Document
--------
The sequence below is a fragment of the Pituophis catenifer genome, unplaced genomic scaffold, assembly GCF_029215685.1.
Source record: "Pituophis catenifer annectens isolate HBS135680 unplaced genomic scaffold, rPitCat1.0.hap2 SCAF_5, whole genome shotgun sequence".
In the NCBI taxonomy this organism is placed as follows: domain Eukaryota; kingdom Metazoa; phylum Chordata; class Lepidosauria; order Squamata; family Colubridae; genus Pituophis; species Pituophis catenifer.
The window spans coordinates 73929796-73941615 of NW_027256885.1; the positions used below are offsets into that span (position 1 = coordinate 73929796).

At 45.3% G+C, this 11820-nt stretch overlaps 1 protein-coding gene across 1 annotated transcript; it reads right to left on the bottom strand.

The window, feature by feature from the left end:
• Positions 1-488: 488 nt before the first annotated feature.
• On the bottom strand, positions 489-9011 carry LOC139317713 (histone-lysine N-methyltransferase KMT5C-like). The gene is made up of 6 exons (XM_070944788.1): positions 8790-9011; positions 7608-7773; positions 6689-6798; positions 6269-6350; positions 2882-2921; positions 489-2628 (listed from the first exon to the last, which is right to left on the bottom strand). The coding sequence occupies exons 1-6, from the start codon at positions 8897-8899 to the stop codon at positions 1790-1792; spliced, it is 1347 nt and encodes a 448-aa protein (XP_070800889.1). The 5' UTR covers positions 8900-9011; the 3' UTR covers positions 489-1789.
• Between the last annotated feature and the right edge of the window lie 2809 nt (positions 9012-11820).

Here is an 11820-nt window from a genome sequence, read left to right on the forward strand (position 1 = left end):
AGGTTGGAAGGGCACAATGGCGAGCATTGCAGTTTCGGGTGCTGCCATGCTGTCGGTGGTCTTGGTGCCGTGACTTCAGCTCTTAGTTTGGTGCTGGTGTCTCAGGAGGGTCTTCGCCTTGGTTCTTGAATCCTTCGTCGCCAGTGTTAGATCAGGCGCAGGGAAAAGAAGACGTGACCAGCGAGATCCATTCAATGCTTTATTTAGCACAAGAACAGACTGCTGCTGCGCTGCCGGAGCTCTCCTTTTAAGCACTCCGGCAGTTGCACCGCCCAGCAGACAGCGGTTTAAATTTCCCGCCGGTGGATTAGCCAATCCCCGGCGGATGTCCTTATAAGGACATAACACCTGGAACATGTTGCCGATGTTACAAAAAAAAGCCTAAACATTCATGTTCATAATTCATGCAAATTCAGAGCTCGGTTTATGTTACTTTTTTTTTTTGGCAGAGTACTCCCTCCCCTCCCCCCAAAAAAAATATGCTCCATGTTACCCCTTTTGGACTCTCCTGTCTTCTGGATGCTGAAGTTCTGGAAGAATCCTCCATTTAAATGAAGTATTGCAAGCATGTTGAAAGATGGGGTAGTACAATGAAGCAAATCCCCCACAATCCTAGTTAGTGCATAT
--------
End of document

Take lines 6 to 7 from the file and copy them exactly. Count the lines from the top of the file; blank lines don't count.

The window, feature by feature from the left end:
• Positions 1-488: 488 nt before the first annotated feature.